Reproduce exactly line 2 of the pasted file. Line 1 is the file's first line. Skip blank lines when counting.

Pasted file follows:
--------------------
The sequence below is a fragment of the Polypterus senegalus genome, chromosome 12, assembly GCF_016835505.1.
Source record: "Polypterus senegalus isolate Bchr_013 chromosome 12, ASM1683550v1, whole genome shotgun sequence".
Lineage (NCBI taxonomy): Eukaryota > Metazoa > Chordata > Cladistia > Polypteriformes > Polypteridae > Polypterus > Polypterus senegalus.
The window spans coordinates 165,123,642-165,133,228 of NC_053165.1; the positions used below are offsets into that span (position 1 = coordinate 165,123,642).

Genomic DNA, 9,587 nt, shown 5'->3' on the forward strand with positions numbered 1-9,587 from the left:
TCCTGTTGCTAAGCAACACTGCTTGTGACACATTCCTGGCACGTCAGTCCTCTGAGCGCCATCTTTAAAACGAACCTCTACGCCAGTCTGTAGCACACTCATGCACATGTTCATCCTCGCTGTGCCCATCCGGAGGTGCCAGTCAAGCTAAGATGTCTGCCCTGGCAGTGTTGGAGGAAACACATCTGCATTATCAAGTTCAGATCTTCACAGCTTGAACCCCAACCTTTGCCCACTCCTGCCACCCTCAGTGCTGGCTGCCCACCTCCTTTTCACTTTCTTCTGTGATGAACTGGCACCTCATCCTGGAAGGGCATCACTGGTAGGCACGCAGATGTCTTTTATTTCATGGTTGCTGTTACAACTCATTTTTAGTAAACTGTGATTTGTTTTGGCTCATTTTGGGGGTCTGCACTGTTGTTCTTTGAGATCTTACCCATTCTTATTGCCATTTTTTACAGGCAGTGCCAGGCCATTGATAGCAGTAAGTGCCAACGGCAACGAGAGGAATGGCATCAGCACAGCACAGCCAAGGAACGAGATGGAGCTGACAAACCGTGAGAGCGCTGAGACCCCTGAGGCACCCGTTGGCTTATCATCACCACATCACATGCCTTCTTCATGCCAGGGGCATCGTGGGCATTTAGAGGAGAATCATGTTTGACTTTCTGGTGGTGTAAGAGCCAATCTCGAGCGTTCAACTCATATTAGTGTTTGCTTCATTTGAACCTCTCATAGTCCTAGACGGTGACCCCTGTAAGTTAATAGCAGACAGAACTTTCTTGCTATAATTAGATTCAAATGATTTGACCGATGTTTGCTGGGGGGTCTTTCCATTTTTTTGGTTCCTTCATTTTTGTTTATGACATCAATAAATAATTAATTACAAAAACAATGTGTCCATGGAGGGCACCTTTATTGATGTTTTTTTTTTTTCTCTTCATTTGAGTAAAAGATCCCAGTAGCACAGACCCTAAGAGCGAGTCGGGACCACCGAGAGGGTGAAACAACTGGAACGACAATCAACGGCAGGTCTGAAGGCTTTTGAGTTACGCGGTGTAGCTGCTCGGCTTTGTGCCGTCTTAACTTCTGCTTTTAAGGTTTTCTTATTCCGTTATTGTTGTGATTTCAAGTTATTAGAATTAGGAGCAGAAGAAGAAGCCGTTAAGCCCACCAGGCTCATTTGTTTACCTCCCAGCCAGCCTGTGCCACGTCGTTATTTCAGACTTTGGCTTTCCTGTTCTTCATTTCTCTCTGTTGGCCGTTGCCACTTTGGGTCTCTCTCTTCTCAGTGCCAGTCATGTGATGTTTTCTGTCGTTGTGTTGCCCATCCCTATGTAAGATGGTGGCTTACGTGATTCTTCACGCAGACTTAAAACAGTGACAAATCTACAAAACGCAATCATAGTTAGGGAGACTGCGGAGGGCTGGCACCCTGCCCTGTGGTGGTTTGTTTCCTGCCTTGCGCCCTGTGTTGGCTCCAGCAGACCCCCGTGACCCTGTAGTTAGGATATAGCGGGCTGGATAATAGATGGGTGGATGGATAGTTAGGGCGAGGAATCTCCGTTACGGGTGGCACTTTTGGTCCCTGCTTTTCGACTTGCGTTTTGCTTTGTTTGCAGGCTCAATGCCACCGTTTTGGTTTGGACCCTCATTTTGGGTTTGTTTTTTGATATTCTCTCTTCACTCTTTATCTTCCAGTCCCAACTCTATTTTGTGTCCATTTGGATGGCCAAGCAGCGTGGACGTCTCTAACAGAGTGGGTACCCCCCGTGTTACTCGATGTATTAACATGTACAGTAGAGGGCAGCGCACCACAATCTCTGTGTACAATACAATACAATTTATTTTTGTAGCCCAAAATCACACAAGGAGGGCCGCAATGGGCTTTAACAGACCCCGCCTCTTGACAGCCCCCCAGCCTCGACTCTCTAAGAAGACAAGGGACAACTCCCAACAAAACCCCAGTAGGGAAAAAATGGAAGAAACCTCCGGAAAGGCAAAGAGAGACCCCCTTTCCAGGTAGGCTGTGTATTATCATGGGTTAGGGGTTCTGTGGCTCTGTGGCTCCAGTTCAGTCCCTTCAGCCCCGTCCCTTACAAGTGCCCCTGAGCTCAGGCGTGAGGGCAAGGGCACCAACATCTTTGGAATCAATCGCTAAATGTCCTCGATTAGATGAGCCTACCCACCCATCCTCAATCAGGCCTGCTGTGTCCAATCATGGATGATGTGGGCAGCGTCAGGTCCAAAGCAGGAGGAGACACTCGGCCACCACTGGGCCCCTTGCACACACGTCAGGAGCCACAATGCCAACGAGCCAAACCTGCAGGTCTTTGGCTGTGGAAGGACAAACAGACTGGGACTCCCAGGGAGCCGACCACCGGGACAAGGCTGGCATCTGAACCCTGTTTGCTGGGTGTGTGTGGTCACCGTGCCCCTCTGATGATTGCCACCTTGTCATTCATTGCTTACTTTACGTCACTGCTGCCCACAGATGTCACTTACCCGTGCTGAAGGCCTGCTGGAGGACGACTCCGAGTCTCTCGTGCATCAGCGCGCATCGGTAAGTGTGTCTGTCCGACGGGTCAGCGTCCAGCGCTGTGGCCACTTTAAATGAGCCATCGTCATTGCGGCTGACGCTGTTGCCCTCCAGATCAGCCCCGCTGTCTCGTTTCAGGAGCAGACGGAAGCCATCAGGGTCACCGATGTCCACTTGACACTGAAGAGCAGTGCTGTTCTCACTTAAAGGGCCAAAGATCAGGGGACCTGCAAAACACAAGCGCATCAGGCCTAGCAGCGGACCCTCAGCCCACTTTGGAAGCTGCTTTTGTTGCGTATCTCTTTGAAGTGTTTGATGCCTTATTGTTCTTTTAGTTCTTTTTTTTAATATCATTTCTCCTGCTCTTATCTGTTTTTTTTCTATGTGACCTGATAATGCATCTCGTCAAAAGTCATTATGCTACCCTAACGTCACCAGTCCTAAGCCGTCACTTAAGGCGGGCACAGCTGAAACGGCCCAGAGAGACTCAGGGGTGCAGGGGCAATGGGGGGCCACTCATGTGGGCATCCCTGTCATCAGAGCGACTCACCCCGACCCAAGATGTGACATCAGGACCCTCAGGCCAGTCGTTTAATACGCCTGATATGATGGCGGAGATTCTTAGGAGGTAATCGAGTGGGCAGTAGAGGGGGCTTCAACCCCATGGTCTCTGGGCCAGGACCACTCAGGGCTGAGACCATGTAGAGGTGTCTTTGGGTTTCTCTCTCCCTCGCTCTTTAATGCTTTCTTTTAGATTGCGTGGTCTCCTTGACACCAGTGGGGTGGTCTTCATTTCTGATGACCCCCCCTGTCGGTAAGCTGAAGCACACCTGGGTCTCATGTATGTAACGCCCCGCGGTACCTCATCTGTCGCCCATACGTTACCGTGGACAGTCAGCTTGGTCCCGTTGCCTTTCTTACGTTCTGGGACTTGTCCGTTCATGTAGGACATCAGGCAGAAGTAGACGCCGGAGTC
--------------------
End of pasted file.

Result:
Source record: "Polypterus senegalus isolate Bchr_013 chromosome 12, ASM1683550v1, whole genome shotgun sequence".